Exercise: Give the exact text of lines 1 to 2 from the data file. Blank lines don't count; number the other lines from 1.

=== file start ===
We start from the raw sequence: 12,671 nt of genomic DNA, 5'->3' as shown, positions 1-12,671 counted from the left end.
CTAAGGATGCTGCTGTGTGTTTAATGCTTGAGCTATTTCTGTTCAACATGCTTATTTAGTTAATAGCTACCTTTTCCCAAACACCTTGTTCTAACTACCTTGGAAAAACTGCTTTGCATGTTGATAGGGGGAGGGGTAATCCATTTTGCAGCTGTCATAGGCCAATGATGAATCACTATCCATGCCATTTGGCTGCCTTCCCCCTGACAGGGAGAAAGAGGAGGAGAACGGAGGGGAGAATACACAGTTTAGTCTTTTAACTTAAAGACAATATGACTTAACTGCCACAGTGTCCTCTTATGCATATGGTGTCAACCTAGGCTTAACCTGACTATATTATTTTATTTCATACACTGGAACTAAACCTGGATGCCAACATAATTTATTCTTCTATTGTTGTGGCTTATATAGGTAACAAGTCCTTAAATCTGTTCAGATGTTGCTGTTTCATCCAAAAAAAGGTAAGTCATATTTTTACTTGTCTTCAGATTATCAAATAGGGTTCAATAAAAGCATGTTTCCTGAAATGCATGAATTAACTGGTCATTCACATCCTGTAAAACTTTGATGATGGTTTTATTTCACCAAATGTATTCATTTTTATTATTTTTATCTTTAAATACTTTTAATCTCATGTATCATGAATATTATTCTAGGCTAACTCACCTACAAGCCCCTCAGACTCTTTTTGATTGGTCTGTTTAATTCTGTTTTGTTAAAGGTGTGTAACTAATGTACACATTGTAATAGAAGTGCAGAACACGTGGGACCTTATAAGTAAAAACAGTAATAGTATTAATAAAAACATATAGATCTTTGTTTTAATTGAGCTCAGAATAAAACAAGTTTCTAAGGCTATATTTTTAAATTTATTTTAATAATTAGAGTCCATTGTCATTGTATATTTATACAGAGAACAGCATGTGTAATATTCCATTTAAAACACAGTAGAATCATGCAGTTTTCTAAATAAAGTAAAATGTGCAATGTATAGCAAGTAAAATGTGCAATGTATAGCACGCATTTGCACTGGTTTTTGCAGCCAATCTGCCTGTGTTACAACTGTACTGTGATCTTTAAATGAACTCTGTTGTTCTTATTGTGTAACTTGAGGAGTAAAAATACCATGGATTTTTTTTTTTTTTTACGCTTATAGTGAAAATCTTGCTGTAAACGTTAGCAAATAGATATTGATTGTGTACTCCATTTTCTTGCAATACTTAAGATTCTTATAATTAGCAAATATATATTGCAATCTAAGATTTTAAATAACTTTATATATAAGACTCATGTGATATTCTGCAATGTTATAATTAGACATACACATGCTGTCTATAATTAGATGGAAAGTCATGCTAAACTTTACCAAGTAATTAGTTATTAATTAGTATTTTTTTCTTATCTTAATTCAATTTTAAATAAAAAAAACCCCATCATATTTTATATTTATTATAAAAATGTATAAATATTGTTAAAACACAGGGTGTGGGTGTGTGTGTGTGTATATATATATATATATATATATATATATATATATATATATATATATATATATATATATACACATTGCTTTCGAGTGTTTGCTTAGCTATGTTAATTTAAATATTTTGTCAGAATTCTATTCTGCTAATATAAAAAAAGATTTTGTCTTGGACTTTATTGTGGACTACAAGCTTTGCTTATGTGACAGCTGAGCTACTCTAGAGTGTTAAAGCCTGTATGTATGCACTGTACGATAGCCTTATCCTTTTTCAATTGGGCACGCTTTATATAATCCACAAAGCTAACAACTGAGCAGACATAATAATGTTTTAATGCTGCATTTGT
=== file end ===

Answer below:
We start from the raw sequence: 12,671 nt of genomic DNA, 5'->3' as shown, positions 1-12,671 counted from the left end.
CTAAGGATGCTGCTGTGTGTTTAATGCTTGAGCTATTTCTGTTCAACATGCTTATTTAGTTAATAGCTACCTTTTCCCAAACACCTTGTTCTAACTACCTTGGAAAAACTGCTTTGCATGTTGATAGGGGGAGGGGTAATCCATTTTGCAGCTGTCATAGGCCAATGATGAATCACTATCCATGCCATTTGGCTGCCTTCCCCCTGACAGGGAGAAAGAGGAGGAGAACGGAGGGGAGAATACACAGTTTAGTCTTTTAACTTAAAGACAATATGACTTAACTGCCACAGTGTCCTCTTATGCATATGGTGTCAACCTAGGCTTAACCTGACTATATTATTTTATTTCATACACTGGAACTAAACCTGGATGCCAACATAATTTATTCTTCTATTGTTGTGGCTTATATAGGTAACAAGTCCTTAAATCTGTTCAGATGTTGCTGTTTCATCCAAAAAAAGGTAAGTCATATTTTTACTTGTCTTCAGATTATCAAATAGGGTTCAATAAAAGCATGTTTCCTGAAATGCATGAATTAACTGGTCATTCACATCCTGTAAAACTTTGATGATGGTTTTATTTCACCAAATGTATTCATTTTTATTATTTTTATCTTTAAATACTTTTAATCTCATGTATCATGAATATTATTCTAGGCTAACTCACCTACAAGCCCCTCAGACTCTTTTTGATTGGTCTGTTTAATTCTGTTTTGTTAAAGGTGTGTAACTAATGTACACATTGTAATAGAAGTGCAGAACACGTGGGACCTTATAAGTAAAAACAGTAATAGTATTAATAAAAACATATAGATCTTTGTTTTAATTGAGCTCAGAATAAAACAAGTTTCTAAGGCTATATTTTTAAATTTATTTTAATAATTAGAGTCCATTGTCATTGTATATTTATACAGAGAACAGCATGTGTAATATTCCATTTAAAACACAGTAGAATCATGCAGTTTTCTAAATAAAGTAAAATGTGCAATGTATAGCAAGTAAAATGTGCAATGTATAGCACGCATTTGCACTGGTTTTTGCAGCCAATCTGCCTGTGTTACAACTGTACTGTGATCTTTAAATGAACTCTGTTGTTCTTATTGTGTAACTTGAGGAGTAAAAATACCATGGATTTTTTTTTTTTTTTACGCTTATAGTGAAAATCTTGCTGTAAACGTTAGCAAATAGATATTGATTGTGTACTCCATTTTCTTGCAATACTTAAGATTCTTATAATTAGCAAATATATATTGCAATCTAAGATTTTAAATAACTTTATATATAAGACTCATGTGATATTCTGCAATGTTATAATTAGACATACACATGCTGTCTATAATTAGATGGAAAGTCATGCTAAACTTTACCAAGTAATTAGTTATTAATTAGTATTTTTTTCTTATCTTAATTCAATTTTAAATAAAAAAAACCCCATCATATTTTATATTTATTATAAAAATGTATAAATATTGTTAAAACACAGGGTGTGGGTGTGTGTGTGTGTATATATATATATATATATATATATATATATATATATATATATATATATATATATATATACACATTGCTTTCGAGTGTTTGCTTAGCTATGTTAATTTAAATATTTTGTCAGAATTCTATTCTGCTAATATAAAAAAAGATTTTGTCTTGGACTTTATTGTGGACTACAAGCTTTGCTTATGTGACAGCTGAGCTACTCTAGAGTGTTAAAGCCTGTATGTATGCACTGTACGATAGCCTTATCCTTTTTCAATTGGGCACGCTTTATATAATCCACAAAGCTAACAACTGAGCAGACATAATAATGTTTTAATGCTGCATTTGT